IPS: You are leader of the international movement to review the GDP as the only measure of growth. From your perspective, has the “Stiglitz-Sen report” left anything out?
HH: This asset account is still not addressed in the Stiglitz-Sen report.
IPS: What is the practical significance of this report outside France?
HH: Because Stiglitz and Sen are well known, this report will elevate the debate in media. Politicians aligned with business and finance will resist, as will conventional statisticians because it will reduce their claim to profits and politicise economics and reveal its lack of any scientific basis.
Similarly, statisticians and many academics will have to write off their intellectual investments, reshuffle their models and time series and defer to many other more scientific measures of current world problems and conditions.
IPS: Is it a coincidence that this “conceptual revolution” coincides with a new push in favour of the Tobin tax – intended to put a penalty on short-term speculation, supported now by unexpected advocates like Adair Turner, technocrat and chair of the British Financial Services Authority?
HH: I am happy to see Lord Adair Turner revisiting the proposal for a financial transaction tax – which now must be by international agreements by the U.N. General Assembly. Even Larry Summers (Director of the White House’s National Economic Council for President Barack Obama) proposed a financial transaction tax in a paper he wrote in 1989. I proposed it in 1995 in the book The United Nations: Policy and Financing Alternatives, which I co- edited with Harlan Cleveland and Inge Kaul. I and my partner, mathematician Alan F. Kay, also designed a computer programme to make collection of such a small tax – the Foreign Exchange Transaction Reporting System, which earned a patent, now expired.
IPS: And now what?
HH: The next steps are to publicise all these reform proposals more widely, including the European Commission’s directive September 2009 proposed for the EU countries in 2010 by Stavros Dimas (European Union commissioner for the environment) and the new Canadian Index of Wellbeing, and the Chinese Green GDP (which has run into local opposition from provincial politicians still judged and rewarded by GDP standards).
The Organisation for Economic Co-operation and Development (OECD) held a conference in 2007 in Istanbul. However, the lead statisticians at OECD and EUROSTAT with whom I co-organised the Beyond GDP conference in the European Parliament are actually very ambivalent about correcting GDP. They take the same flawed view as Stiglitz that it’s ok to still use GDP for measuring market activity – still ignoring those “externalities” instead of subtracting them…
I would love to engage in an open debate with Stiglitz et al on all this!
*Miren Gutierrez is IPS Editor-in-Chief. (END/2009)
Indonesia awards exploration rights for gas, oil blocks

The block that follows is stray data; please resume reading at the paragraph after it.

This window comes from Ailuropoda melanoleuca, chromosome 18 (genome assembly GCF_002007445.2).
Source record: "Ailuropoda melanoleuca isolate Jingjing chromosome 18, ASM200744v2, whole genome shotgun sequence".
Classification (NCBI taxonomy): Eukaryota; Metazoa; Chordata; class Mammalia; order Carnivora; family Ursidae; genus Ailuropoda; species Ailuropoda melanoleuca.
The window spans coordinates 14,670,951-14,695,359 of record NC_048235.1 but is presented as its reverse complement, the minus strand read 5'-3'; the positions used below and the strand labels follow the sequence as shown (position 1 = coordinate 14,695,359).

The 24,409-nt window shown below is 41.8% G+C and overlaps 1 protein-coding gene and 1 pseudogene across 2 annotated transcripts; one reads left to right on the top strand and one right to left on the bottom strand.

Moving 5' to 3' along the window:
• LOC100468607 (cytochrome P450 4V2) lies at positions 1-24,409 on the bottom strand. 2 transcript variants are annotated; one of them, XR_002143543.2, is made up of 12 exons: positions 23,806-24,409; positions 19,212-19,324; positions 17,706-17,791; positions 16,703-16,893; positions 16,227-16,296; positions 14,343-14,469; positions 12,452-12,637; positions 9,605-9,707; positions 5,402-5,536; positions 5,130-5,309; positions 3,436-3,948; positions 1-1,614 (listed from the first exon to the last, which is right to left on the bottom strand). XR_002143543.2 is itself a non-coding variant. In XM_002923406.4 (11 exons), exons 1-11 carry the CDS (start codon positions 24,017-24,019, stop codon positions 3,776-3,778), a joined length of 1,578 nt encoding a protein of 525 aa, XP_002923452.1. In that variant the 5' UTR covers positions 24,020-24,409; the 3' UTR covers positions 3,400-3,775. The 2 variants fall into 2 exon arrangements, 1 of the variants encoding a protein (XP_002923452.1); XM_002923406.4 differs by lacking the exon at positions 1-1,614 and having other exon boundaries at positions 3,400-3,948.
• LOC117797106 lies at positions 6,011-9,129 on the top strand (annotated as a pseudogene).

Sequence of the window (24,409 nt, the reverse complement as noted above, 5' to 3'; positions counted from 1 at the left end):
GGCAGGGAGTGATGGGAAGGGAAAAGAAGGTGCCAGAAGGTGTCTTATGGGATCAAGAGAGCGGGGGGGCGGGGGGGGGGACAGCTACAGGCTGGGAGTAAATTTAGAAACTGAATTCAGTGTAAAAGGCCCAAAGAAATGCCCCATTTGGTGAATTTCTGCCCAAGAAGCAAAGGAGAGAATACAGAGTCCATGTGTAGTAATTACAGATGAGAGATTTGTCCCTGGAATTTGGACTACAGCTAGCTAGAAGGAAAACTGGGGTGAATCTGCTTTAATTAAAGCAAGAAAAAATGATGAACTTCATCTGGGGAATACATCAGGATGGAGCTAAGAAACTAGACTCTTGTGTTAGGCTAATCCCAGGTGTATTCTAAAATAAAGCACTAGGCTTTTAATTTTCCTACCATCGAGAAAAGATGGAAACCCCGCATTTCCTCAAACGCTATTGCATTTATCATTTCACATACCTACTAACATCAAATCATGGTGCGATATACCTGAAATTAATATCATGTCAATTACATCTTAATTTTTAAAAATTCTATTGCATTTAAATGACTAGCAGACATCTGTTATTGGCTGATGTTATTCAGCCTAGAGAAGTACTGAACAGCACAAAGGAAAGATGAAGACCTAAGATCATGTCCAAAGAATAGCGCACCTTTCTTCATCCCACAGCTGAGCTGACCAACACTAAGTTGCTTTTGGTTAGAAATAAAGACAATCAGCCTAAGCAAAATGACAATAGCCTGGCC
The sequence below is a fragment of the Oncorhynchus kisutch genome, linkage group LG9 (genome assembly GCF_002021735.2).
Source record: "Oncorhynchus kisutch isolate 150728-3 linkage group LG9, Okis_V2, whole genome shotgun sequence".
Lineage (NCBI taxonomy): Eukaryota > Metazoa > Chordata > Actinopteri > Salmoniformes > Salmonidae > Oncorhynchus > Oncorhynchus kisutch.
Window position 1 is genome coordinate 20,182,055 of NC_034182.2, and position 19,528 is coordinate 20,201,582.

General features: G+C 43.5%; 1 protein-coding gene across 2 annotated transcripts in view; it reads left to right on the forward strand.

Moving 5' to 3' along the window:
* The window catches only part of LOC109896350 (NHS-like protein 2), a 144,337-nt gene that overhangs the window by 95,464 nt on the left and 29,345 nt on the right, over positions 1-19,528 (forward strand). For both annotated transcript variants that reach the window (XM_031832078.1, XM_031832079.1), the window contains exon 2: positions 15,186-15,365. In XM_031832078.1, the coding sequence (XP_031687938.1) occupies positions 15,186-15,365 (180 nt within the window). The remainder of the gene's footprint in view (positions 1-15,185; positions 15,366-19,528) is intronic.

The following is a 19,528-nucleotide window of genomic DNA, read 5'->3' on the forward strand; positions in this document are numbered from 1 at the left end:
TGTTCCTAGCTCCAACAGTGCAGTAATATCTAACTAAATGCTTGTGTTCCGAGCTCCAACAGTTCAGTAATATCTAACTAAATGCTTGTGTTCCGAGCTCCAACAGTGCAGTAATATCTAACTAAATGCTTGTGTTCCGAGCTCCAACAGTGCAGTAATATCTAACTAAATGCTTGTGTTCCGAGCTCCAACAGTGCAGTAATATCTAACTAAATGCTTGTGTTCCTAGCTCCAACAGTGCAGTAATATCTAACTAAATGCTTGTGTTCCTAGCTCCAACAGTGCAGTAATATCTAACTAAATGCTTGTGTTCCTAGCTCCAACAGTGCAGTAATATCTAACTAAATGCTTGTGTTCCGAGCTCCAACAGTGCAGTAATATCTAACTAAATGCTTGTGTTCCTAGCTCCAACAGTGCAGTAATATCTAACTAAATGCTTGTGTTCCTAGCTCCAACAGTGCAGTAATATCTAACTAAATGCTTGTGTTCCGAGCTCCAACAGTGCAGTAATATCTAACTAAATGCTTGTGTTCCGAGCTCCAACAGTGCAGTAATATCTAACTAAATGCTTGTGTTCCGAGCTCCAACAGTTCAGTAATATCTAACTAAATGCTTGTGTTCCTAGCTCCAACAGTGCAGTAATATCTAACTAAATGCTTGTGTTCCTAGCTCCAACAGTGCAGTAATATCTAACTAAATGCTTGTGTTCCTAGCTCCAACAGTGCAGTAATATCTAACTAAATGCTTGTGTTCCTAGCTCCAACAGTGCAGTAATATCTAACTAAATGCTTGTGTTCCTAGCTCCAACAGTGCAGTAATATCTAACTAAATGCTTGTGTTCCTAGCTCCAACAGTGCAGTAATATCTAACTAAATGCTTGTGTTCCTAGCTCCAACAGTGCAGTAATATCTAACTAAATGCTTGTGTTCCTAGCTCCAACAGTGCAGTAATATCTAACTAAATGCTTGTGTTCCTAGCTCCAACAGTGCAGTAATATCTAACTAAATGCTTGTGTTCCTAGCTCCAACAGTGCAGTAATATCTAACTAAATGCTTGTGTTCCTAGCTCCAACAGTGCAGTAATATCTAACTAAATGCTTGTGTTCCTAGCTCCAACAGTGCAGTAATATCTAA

OGJ Oil Diplomacy Editor
LOS ANGELES, Sept. 21 — Indonesia has awarded five oil and natural gas blocks to several companies, aiming to increase oil and gas reserves and to lift dwindling production.
“The companies will drill three exploration wells. We believe those areas have hydrocarbon potential,” said Evita Legowo, director general oil and gas at the ministry of energy. A total investment of $91.5 million has been committed for the projects in the first 3 years.
Indonesia awarded exploration rights to Talisman Energy Inc. for Andaman III block off North Sumatra, while Indonesia’s state-owned PT Pertamina and Malaysia’s Petronas won exploration rights to West Glagah Kambuna, off North Sumatra.
A consortium comprised of Niko Resources and Black Gold Energy won rights to the three remaining blocks: Halmahera Kofiau, off South Halmahera; East Bula, off of Seram; and West Papua IV, off of Papua.
Indonesia has been offering exploration rights and financial incentives for oil fields in a bid to stem a steady decline in production, but this year’s efforts have not been entirely successful.
Officials said Indonesia failed to attract enough investors to develop all the blocks offered in this year’s first quarter due to the global economic slowdown and concerns over revisions to the cost recovery mechanism.
Of the 16 oil and gas blocks offered between December 2008 and April of this year, only five blocks won developers, according to the final results of the bidding process announced Sept. 11 in Jakarta.
Should the situation persist, the government will be in serious trouble due to its inability to meet oil production targets amid soaring demand that has already made Indonesia a net importer of oil and oil products.
“This is very bad, but this is the fact. If the situation remains like this, my objective to maintain national oil production at about one million b/d cannot be achieved,” said Legowo.
Legowo cited two main factors hampering investors’ interests in bidding for the blocks: the global liquidity crisis and the government’s plan to revise the cost recovery mechanism.
Indonesia has turned into a net oil importer in recent years as production has dropped due to the failure to tap new fields fast enough. Indonesia also is Asia’s largest importer of oil products, with Pertamina’s nine refineries able to supply less than 70% of domestic oil product consumption.
Due the lack of refining capacity, a Pertamina official earlier this month said the state firm expects the country’s gasoline imports to more than double from existing levels by 2017.
The official, who spoke on condition of anonymity, warned that annual domestic gasoline consumption would climb to 192.7 million bbl in 2017, from a forecast 123.8 million bbl in 2009.
He said Indonesia’s refineries can only produce 68.5 million bbl/year of gasoline, so imports would have to rise to 124.2 million bbl in 2017, from 55.3 million bbl in 2009.